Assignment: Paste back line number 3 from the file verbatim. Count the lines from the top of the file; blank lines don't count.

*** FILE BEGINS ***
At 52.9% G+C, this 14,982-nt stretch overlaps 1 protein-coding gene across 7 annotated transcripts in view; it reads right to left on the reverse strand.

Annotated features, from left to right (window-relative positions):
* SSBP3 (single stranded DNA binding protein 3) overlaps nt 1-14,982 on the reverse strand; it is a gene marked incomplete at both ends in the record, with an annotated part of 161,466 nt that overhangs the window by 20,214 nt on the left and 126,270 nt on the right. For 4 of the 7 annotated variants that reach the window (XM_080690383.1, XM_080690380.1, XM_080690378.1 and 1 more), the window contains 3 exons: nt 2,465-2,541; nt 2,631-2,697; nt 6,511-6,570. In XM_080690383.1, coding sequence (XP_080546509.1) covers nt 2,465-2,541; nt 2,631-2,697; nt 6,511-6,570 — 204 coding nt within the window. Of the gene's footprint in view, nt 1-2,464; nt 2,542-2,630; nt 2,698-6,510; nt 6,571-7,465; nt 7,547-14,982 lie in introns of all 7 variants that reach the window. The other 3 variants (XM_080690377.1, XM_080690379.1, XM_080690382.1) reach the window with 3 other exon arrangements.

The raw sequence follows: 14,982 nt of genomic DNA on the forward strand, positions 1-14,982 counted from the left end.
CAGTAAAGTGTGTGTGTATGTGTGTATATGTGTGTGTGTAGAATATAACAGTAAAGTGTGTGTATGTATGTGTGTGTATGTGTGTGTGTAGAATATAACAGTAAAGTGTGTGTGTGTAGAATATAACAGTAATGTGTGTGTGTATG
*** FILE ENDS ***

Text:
* SSBP3 (single stranded DNA binding protein 3) overlaps nt 1-14,982 on the reverse strand; it is a gene marked incomplete at both ends in the record, with an annotated part of 161,466 nt that overhangs the window by 20,214 nt on the left and 126,270 nt on the right. For 4 of the 7 annotated variants that reach the window (XM_080690383.1, XM_080690380.1, XM_080690378.1 and 1 more), the window contains 3 exons: nt 2,465-2,541; nt 2,631-2,697; nt 6,511-6,570. In XM_080690383.1, coding sequence (XP_080546509.1) covers nt 2,465-2,541; nt 2,631-2,697; nt 6,511-6,570 — 204 coding nt within the window. Of the gene's footprint in view, nt 1-2,464; nt 2,542-2,630; nt 2,698-6,510; nt 6,571-7,465; nt 7,547-14,982 lie in introns of all 7 variants that reach the window. The other 3 variants (XM_080690377.1, XM_080690379.1, XM_080690382.1) reach the window with 3 other exon arrangements.